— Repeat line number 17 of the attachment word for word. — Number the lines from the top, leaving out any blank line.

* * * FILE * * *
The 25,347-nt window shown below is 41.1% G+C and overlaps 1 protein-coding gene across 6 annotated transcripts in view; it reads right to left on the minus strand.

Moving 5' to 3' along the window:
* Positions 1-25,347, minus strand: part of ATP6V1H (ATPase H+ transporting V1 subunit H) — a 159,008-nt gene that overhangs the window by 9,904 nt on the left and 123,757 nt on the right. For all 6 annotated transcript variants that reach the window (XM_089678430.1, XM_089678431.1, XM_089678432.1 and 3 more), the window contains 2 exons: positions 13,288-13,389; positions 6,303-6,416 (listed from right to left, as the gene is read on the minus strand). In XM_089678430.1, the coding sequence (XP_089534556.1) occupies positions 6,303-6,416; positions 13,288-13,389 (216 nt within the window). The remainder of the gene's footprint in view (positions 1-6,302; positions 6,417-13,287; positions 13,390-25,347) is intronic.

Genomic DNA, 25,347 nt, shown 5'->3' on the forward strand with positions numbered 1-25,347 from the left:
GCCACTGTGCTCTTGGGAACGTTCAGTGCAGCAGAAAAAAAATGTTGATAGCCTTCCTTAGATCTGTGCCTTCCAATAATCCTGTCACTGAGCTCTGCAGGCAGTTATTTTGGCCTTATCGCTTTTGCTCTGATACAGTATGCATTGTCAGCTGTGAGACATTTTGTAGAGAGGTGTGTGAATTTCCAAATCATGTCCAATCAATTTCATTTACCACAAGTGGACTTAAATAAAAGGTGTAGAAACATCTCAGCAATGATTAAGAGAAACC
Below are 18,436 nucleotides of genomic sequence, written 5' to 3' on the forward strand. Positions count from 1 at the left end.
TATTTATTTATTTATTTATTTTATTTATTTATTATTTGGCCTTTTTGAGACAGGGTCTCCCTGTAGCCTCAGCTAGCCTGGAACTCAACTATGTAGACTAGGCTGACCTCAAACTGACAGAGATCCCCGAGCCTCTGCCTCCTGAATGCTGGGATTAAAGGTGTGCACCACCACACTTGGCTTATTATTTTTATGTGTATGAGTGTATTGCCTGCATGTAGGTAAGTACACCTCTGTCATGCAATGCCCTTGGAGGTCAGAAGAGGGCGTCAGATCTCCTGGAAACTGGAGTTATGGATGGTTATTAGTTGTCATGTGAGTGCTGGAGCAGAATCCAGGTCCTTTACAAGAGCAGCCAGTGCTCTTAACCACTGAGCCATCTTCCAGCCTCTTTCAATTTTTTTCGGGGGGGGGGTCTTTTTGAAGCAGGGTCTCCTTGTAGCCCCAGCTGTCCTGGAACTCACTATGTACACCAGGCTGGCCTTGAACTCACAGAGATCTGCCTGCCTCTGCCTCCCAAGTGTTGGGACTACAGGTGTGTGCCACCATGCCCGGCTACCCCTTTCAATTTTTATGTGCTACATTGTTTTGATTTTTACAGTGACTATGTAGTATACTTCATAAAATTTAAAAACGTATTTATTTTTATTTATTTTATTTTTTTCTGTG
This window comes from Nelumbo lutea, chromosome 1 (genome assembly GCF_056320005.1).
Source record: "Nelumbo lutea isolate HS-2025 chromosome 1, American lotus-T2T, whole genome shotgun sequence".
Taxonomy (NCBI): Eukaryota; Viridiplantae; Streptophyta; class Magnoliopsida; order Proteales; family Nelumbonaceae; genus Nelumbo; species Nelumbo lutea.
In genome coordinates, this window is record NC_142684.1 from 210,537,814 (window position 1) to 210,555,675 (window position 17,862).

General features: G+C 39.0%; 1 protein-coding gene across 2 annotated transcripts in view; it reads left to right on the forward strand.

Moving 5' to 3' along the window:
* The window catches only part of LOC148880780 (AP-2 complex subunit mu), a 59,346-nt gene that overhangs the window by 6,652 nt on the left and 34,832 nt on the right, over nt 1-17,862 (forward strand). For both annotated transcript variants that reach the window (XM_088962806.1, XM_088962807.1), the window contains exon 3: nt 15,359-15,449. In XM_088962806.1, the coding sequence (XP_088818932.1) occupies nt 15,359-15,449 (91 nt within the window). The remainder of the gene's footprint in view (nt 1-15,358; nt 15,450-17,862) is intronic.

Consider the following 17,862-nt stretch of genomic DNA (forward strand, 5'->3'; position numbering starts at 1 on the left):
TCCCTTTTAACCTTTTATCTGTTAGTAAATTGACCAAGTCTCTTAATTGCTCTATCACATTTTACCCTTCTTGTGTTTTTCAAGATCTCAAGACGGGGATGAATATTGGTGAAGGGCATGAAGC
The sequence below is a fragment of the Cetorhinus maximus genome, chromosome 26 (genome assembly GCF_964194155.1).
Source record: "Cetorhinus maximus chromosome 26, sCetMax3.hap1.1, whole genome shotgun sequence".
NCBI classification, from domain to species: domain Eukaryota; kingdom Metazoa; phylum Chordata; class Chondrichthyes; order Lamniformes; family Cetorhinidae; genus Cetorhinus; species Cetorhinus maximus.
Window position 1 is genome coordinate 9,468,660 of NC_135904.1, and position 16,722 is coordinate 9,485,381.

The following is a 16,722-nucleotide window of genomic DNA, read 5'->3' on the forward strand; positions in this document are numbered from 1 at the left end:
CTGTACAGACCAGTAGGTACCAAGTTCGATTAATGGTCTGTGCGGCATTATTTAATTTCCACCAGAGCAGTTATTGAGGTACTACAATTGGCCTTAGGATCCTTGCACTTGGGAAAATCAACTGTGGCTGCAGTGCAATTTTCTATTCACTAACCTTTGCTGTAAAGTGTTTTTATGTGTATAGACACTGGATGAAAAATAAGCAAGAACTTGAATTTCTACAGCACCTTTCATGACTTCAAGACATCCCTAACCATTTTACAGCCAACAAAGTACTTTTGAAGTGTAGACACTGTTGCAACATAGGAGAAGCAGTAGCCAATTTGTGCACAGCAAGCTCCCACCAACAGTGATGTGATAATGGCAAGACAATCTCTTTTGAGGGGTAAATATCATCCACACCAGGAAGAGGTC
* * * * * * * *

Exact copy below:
The sequence below is a fragment of the Cetorhinus maximus genome, chromosome 26 (genome assembly GCF_964194155.1).